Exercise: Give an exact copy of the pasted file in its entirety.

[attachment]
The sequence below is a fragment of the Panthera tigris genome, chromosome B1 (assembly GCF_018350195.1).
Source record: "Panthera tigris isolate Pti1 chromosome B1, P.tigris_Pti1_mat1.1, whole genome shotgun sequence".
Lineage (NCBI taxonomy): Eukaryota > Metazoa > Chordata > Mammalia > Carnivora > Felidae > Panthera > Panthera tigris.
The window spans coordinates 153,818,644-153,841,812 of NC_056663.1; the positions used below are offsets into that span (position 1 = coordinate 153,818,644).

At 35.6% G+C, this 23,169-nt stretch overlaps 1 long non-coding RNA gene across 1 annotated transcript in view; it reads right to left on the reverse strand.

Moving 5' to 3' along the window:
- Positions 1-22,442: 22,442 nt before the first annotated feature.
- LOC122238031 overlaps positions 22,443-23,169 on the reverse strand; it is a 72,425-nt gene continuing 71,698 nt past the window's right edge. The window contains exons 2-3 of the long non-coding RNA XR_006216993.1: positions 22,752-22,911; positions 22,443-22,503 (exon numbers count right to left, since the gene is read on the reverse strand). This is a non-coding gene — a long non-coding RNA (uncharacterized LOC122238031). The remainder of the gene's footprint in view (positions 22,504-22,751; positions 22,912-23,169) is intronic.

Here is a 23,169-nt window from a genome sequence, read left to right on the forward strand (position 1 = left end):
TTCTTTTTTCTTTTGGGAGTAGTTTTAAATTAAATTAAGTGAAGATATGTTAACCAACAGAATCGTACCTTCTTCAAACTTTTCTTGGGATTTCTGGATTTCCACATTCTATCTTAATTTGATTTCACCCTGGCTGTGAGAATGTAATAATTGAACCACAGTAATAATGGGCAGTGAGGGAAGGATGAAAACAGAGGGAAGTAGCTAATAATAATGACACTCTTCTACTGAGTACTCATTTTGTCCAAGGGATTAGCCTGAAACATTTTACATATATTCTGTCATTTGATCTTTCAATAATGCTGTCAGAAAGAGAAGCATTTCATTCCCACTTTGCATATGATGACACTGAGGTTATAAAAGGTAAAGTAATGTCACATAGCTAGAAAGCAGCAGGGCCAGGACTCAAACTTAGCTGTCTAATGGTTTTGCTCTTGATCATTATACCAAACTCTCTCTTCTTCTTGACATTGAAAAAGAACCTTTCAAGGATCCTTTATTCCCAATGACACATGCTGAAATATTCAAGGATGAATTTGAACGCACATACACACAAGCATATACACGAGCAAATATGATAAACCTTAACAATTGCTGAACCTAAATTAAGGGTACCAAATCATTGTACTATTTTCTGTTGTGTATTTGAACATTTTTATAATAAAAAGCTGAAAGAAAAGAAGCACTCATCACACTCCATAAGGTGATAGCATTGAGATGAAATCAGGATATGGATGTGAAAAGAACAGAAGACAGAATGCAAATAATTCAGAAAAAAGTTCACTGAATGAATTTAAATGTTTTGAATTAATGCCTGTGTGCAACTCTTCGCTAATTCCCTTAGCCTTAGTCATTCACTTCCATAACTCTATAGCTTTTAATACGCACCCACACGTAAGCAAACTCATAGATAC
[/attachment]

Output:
The sequence below is a fragment of the Panthera tigris genome, chromosome B1 (assembly GCF_018350195.1).
Source record: "Panthera tigris isolate Pti1 chromosome B1, P.tigris_Pti1_mat1.1, whole genome shotgun sequence".
Lineage (NCBI taxonomy): Eukaryota > Metazoa > Chordata > Mammalia > Carnivora > Felidae > Panthera > Panthera tigris.
The window spans coordinates 153,818,644-153,841,812 of NC_056663.1; the positions used below are offsets into that span (position 1 = coordinate 153,818,644).

At 35.6% G+C, this 23,169-nt stretch overlaps 1 long non-coding RNA gene across 1 annotated transcript in view; it reads right to left on the reverse strand.

Moving 5' to 3' along the window:
- Positions 1-22,442: 22,442 nt before the first annotated feature.
- LOC122238031 overlaps positions 22,443-23,169 on the reverse strand; it is a 72,425-nt gene continuing 71,698 nt past the window's right edge. The window contains exons 2-3 of the long non-coding RNA XR_006216993.1: positions 22,752-22,911; positions 22,443-22,503 (exon numbers count right to left, since the gene is read on the reverse strand). This is a non-coding gene — a long non-coding RNA (uncharacterized LOC122238031). The remainder of the gene's footprint in view (positions 22,504-22,751; positions 22,912-23,169) is intronic.

Here is a 23,169-nt window from a genome sequence, read left to right on the forward strand (position 1 = left end):
TTCTTTTTTCTTTTGGGAGTAGTTTTAAATTAAATTAAGTGAAGATATGTTAACCAACAGAATCGTACCTTCTTCAAACTTTTCTTGGGATTTCTGGATTTCCACATTCTATCTTAATTTGATTTCACCCTGGCTGTGAGAATGTAATAATTGAACCACAGTAATAATGGGCAGTGAGGGAAGGATGAAAACAGAGGGAAGTAGCTAATAATAATGACACTCTTCTACTGAGTACTCATTTTGTCCAAGGGATTAGCCTGAAACATTTTACATATATTCTGTCATTTGATCTTTCAATAATGCTGTCAGAAAGAGAAGCATTTCATTCCCACTTTGCATATGATGACACTGAGGTTATAAAAGGTAAAGTAATGTCACATAGCTAGAAAGCAGCAGGGCCAGGACTCAAACTTAGCTGTCTAATGGTTTTGCTCTTGATCATTATACCAAACTCTCTCTTCTTCTTGACATTGAAAAAGAACCTTTCAAGGATCCTTTATTCCCAATGACACATGCTGAAATATTCAAGGATGAATTTGAACGCACATACACACAAGCATATACACGAGCAAATATGATAAACCTTAACAATTGCTGAACCTAAATTAAGGGTACCAAATCATTGTACTATTTTCTGTTGTGTATTTGAACATTTTTATAATAAAAAGCTGAAAGAAAAGAAGCACTCATCACACTCCATAAGGTGATAGCATTGAGATGAAATCAGGATATGGATGTGAAAAGAACAGAAGACAGAATGCAAATAATTCAGAAAAAAGTTCACTGAATGAATTTAAATGTTTTGAATTAATGCCTGTGTGCAACTCTTCGCTAATTCCCTTAGCCTTAGTCATTCACTTCCATAACTCTATAGCTTTTAATACGCACCCACACGTAAGCAAACTCATAGATAC